30 June 2009
The coup d’état in Honduras shows that the old habits of the privileged oligarchies of Latin America have not gone away. Even the moderate proposals of President Zelaya for a consultation of the people towards a consideration of constitutional change were not acceptable to them, so fearful are they of losing their privileges.
The coup follows a familiar pattern: a massive media campaign, with the participation of NGOs funded from the United States—“Paz y Democracia,” for example—culminating in the kidnapping of the President, even to claiming that he had resigned.
It is an attempt to set back the democratic progress which the peoples of Latin America have been making in recent years, and to restore Honduras as a base for reaction, as it was during Reagan’s dirty war against Sandinista Nicaragua. It brings back unhappy memories of what many Latin American countries suffered at the hands of the military regimes installed with the help of the United States in the twentieth century.
This coup has been repudiated, and the reinstatement of the President demanded, by the countries of ALBA (the Bolivarian Alternative for the Peoples of Our America), by the President of the United Nations General Assembly, and by the Secretary-General of the Organisation of American States. The Rio Group, which represents the countries of Latin America and the Caribbean, and the European Union have expressed support for that position.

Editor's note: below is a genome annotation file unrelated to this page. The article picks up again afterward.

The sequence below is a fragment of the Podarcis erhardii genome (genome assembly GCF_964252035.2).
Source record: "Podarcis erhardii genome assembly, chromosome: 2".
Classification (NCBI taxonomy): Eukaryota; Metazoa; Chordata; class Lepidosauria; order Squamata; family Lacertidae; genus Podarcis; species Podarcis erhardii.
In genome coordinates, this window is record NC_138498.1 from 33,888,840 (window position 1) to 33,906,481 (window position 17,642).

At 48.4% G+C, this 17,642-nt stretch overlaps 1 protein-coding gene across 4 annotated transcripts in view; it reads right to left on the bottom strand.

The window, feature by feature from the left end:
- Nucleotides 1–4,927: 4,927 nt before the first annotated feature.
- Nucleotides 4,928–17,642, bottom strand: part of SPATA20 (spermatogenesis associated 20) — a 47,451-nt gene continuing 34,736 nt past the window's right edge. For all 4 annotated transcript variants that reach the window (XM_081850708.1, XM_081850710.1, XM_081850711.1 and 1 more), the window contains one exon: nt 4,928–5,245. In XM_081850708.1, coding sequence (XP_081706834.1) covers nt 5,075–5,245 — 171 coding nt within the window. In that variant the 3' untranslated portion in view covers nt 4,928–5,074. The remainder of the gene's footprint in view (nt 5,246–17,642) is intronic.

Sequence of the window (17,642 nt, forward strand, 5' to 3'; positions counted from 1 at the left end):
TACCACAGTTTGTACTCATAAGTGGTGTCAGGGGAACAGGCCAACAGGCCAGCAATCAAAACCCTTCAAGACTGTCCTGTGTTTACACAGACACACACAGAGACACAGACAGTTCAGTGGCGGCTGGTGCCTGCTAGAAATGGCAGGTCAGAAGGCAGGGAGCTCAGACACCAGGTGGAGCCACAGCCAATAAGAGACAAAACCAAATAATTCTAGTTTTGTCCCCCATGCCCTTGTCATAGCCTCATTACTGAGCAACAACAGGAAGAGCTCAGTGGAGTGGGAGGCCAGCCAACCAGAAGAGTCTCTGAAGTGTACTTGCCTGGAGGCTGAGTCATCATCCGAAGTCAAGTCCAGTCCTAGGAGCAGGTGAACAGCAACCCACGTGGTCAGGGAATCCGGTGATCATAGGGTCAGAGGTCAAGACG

As President Lula of Brazil put it, “We cannot, in the twenty-first century, allow a military coup in Latin America. It is unacceptable. We cannot recognise the new government. We must ensure the return of the democratically elected government.”
The United States government, while stating its opposition to the coup, could not bring itself to demand the immediate reinstatement of President Zelaya, instead, in its statement on Sunday 28 June, calling for dialogue. Dialogue with whom? The putschists? A more forthright statement is called for.
The Communist Party of Ireland calls on all democrats to show their solidarity with the popular forces in Honduras, who defied the curfew to demonstrate at the Presidential palace, not only in their demand for the return of the President but in their continuing struggle for a broader and deeper democracy in which the mass of the people can participate.